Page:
3. Should we seek further financial support? The financial support behind a conference is obviously crucial. When planning MCMski 4, I however decided against contacting companies as I have no skills in the matter, but finding ways to support conference rooms, youngster travels, ski race, poster prizes and banquet would be more-than-nice. Anto’s initiative to bring a pair of skis offered by a ski company was a great one and one feat that I hope can be duplicated in the future. (During my spare week in Chamonix, I contacted ski rentals and the skipass company for a rebate, to no avail.) Travel support from ISBA and SBSS towards the travel costs of around 20 young researchers was much appreciated but is not necessarily to be found at each occurrence… Note that, despite the lack of corporate support, MCMski 4 is going to provide a positive financial return to ISBA (and BayesComp) and I strongly suggest we keep a tradition of minimalist services for the future meetings in order to fight outrageous conference fees. I think the fees should cover the conference rooms and possibly a cuppa or two a day but nothing more. In particular, the banquet should remain optional. And so should any other paying social event. (We can also do without goodies and conference material.)
4. Where should the next meeting take place? The call is on for potential organisers in either 2016 or 2017, early January. Between the Alps and the Rockies, there are plenty of possible locations, but more exotic places in the Northern Hemisphere could be suggested as well, from Lapland to Hokkaido… A question raised by Christophe Andrieu that I’d like to second is whether the preference should go to places that qualify as villages or as resort. Bormio and Chamonix are villages, while Park City is not. (I definitely prefer villages!)
Richard Wilkinson arXived a paper on accelerated ABC during MCMSki 4, paper that I almost missed when quickly perusing the daily list. This is another illustration of the “invasion of Gaussian processes” in ABC settings. Maybe under the influence of machine learning.
The paper starts with a link to the synthetic likelihood approximation of Wood (2010, Nature), as in Richard Everitt’s talk last week. Richard (W.) presents the generalised ABC as a kernel-based acceptance probability, using a kernel π(y|x), when y is the observed data and x=x(θ) the simulated one. He proposes a Gaussian process modelling for the log-likelihood (at the observed data y), with a quadratic (in θ) mean and Matérn covariance matrix. Hence the connection with Wood’s synthetic likelihood. Another connection is with Nicolas’ talk on QMC(MC): the θ’s are chosen following a Sobol sequence “in order to minimize the number of design points”. Which requires a reparameterisation to [0,1]p… I find this “uniform” exploration of the whole parameter space delicate to envision in complex parameter spaces and realistic problems, since the likelihood is highly concentrated on a tiny subregion of the original [0,1]p. Not mentioning the issue of the spurious mass on the boundaries of the hypercube possibly induced by the change of variable. The sequential algorithm of Richard also attempts at eliminating implausible zones of the parameter space. i.e. zones where the likelihood is essentially zero. My worries with this interesting notion are that (a) the early Gaussian process approximations may be poor and hence exclude zones they should not; (b) all Gaussian process approximations at all iterations must be saved; (c) the Sobol sequences apply to the whole [0,1]p at each iteration but the non-implausible region shrinks at each iteration, which induces a growing inefficiency in the algorithm. The Sobol sequence should be restricted to the previous non-implausible zone.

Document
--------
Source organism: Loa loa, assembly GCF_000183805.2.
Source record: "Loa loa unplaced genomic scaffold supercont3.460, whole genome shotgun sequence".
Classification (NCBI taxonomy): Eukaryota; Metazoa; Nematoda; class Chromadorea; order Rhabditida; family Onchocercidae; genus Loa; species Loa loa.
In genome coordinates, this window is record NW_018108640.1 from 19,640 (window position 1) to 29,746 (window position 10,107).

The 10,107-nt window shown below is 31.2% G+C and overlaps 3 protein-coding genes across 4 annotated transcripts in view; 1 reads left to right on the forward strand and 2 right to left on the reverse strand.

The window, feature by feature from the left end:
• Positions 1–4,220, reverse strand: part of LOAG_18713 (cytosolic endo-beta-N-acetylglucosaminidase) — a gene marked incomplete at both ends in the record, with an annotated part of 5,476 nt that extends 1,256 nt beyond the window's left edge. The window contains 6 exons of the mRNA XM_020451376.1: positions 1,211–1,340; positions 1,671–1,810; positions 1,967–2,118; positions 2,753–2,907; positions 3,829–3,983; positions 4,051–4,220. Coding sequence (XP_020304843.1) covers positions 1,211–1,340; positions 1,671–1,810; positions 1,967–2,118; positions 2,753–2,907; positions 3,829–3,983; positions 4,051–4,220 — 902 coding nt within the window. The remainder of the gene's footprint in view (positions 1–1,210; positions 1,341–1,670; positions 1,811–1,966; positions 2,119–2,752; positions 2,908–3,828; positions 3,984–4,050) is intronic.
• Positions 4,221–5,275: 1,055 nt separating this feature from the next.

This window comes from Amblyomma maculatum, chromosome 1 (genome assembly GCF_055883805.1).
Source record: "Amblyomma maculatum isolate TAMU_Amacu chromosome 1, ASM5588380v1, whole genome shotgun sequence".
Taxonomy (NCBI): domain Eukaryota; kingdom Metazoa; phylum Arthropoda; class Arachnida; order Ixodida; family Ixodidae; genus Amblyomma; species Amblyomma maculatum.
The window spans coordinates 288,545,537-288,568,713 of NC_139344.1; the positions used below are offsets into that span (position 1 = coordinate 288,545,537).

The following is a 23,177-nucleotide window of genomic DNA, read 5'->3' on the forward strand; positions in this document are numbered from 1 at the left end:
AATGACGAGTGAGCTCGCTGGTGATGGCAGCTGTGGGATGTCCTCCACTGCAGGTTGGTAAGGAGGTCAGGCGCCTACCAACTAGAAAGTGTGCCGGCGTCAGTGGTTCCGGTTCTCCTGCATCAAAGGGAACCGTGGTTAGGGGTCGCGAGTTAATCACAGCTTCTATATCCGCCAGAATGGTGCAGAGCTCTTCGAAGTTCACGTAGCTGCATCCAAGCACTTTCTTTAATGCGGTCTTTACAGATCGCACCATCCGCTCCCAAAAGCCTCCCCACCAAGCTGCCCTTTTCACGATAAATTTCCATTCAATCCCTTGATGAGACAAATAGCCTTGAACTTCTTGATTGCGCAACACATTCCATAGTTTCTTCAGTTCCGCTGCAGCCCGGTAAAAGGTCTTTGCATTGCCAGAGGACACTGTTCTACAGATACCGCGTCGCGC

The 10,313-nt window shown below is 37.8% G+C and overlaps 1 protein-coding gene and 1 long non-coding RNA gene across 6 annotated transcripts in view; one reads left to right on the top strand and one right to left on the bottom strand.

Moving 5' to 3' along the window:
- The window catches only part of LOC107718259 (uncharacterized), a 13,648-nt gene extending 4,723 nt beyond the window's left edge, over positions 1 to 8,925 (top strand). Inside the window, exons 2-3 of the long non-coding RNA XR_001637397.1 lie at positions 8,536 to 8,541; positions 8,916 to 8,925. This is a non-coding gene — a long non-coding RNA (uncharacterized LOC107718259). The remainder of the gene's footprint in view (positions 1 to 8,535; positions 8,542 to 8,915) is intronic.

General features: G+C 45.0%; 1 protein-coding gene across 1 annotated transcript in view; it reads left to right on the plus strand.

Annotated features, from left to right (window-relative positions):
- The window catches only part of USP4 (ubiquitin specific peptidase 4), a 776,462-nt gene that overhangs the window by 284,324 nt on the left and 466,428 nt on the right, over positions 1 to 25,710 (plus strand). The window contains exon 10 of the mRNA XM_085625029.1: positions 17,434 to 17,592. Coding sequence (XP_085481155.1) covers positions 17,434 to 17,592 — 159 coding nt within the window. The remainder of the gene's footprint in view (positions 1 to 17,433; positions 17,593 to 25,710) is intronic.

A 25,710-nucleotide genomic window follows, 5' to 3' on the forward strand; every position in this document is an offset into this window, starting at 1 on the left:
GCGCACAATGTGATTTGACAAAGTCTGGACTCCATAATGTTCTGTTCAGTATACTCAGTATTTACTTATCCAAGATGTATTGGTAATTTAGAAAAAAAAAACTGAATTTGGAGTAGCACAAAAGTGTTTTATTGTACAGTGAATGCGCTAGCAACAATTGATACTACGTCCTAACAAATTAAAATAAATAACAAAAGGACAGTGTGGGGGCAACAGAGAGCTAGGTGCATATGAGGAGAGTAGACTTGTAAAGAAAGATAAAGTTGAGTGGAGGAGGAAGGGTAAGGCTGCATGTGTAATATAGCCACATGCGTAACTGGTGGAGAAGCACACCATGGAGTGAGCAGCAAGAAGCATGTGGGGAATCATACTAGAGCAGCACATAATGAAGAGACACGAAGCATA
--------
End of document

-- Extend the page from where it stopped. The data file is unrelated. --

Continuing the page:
Overall, an interesting proposal that would need more prodding to understand whether or not it is robust to poor initialisation and complex structures. And a proposal belonging to the estimated likelihood branch of ABC, which makes use of the final Gaussian process approximation to run an MCM algorithm. Without returning to pseudo-data simulation, replacing it with log-likelihood simulation.
“These algorithms sample space randomly and naively and do not learn from previous simulations”
The above criticism is moderated in a footnote about ABC-SMC using the “current parameter value to determine which move to make next [but] parameters visited in previous iterations are not taken into account”. I still find it excessive in that SMC algorithms and in particular ABC-SMC algorithms are completely free to use the whole past to build the new proposal. This was clearly enunciated in our earlier population Monte Carlo papers. For instance, the complete collection of past particles can be recycled by weights computing thru our AMIS algorithm, as illustrated by Jukka Corander in one genetics application.